Airlines are charging more and more for checking bags on most flights. At the office, some people check their emotional baggage for free.
When faced with an emotionally charged colleague, you’re placed in a tough spot because you want to help that person while at the same time you need to finish your own stack of important projects and tasks.
Here are four ways to handle a situation with an angry co-worker:
Think “It’s not me, it’s you”
A recent study from Stanford University confirmed the use of a coping strategy in which you tell yourself that:
- the angry person is just having a bad day
- you are not the cause of the anger
I remember successfully using this concept as a customer service manager for a major airline at O’Hare International Airport when I faced irate passengers who missed their flights. While this strategy appears easier said than done, it works.
Place the behavior in context
The temptation for some people when faced with an angry person at work is to subconsciously take the burden of the depressing emotions on themselves. When you condition yourself to place the angry person’s behavior in a proper context, you can think clearly and help the other person by avoiding both of you drowning in the emotions.
Context also creates an appropriate distance between you and the situation. As a result, the spotlight remains on the other person so that you can be supportive and objective at the same time.
Connect without agreeing or solving
People who are angry clearly need someone to understand them and connect with them. Some people yell and throw things while others lower their voices to a whisper and coil into a ball of sticky emotions.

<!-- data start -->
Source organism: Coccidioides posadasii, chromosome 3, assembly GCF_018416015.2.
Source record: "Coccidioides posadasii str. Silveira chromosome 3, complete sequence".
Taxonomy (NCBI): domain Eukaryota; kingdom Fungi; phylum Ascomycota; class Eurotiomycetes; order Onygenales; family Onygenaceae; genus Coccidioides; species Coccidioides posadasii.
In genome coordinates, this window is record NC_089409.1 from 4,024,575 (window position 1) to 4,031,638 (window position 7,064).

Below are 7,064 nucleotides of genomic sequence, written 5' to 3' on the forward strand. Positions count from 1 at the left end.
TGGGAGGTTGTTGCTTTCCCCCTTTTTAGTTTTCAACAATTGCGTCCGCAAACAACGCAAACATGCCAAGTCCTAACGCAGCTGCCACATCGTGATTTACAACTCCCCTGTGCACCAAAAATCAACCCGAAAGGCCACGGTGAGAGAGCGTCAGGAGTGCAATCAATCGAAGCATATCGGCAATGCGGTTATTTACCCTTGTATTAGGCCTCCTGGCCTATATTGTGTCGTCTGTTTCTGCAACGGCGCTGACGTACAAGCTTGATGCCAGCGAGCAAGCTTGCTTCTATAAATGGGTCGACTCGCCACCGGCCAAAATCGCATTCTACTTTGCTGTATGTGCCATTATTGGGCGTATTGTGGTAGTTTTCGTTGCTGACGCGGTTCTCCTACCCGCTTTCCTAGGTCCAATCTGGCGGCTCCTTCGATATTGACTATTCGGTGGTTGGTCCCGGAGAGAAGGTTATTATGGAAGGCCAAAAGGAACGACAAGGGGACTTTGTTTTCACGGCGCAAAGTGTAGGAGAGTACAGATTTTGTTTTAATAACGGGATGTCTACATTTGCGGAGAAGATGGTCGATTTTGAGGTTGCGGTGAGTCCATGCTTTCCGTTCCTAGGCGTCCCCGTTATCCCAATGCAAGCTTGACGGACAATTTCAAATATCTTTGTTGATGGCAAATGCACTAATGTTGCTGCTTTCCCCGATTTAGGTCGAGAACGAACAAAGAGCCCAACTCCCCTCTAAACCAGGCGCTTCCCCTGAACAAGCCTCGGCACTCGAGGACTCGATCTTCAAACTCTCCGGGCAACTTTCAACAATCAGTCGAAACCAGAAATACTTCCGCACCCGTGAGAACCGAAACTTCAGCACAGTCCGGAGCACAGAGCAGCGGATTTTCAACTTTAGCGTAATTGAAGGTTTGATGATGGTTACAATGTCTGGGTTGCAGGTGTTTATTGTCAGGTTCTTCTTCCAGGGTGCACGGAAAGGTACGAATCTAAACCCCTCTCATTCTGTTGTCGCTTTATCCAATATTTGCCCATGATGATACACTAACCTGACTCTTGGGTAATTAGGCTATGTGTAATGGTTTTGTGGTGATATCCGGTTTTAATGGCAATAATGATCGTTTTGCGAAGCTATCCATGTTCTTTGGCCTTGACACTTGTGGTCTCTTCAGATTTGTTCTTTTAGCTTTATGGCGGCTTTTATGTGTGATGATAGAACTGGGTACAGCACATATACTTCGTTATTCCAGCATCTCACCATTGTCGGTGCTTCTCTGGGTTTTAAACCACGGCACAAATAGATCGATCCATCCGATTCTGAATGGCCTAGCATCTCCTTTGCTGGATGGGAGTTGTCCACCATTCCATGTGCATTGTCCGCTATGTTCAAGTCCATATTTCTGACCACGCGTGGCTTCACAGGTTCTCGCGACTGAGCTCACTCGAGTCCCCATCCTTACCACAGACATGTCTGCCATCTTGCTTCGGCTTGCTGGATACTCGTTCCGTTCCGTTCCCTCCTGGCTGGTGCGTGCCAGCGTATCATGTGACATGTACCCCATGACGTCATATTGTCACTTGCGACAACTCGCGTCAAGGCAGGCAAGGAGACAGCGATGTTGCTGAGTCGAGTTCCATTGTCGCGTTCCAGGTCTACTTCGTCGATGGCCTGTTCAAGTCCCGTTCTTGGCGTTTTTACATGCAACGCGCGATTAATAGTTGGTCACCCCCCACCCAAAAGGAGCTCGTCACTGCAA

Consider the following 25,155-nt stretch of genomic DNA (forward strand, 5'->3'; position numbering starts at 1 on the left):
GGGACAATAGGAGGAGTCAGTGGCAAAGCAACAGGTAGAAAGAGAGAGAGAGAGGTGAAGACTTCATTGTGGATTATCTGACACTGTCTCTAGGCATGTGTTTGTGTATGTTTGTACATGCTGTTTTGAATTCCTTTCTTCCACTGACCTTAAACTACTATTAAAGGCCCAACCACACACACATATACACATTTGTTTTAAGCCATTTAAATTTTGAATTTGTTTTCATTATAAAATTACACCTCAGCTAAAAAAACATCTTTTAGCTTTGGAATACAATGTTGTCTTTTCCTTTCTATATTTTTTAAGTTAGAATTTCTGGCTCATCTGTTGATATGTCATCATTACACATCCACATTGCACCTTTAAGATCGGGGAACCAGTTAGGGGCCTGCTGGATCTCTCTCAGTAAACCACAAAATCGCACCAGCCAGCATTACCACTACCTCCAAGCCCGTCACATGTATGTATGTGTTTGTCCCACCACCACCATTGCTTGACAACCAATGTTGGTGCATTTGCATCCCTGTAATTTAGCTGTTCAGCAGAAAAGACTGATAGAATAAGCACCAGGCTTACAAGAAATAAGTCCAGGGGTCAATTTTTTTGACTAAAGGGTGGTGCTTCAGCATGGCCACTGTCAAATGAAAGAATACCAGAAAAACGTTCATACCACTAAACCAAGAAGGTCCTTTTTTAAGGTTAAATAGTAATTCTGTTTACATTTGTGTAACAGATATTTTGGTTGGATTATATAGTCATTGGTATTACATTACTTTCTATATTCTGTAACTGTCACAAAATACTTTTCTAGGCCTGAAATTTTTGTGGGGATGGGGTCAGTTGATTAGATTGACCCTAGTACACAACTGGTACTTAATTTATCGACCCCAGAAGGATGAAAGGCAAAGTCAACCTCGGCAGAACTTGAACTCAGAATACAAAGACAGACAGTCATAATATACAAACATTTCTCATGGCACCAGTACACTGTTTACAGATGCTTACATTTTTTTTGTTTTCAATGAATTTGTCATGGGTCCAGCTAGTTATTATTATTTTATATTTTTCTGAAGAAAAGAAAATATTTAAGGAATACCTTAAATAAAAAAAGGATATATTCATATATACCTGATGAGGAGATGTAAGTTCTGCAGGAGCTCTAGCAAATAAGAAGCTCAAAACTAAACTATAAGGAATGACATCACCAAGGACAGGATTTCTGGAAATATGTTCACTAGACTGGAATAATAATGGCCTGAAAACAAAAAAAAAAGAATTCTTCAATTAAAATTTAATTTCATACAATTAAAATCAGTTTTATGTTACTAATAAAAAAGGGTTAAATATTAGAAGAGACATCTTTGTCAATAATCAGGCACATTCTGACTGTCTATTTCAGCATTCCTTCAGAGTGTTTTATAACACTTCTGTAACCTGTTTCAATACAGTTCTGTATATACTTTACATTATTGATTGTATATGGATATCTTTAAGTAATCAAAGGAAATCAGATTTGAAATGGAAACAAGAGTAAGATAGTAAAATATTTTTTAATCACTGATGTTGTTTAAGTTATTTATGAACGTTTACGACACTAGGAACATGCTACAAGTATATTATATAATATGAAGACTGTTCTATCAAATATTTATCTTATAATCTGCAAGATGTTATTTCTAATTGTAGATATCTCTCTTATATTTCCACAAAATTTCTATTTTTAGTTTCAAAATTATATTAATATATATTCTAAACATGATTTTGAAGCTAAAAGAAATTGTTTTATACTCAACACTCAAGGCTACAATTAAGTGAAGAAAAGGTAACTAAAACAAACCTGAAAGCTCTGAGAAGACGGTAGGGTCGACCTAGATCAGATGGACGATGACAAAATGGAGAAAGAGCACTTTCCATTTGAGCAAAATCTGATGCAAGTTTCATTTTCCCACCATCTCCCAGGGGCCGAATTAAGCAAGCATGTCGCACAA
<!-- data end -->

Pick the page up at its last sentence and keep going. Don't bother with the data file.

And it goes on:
In either case, you first must choose to help them with eye contact and your full attention — not just say, “yea yea, really? hmmmm, wow, that’s wild…go on…I can’t believe that…” while typing an email. Your undivided attention does not mean you agree with what they are saying or that you will fix the problem. You are simply serving as a sounding board for a limited time.
Triage the anger to set appropriate conditions
People are creatures of habit. If someone recognizes that you will listen to them when they get angry, you could become their psychologist and a way to save $175 an hour.
In order to avoid becoming a counselor leading regular sessions for this person, assess the situation to determine if you need:
- Another person to sit in the office with you because you feel threatened or uncomfortable
- A time limit to listen to this person because you cannot afford to miss your deadlines
- A change of scenery to avoid the person or yourself from becoming embarrassed
- An additional resource to refer this person based on the nature and severity of the problem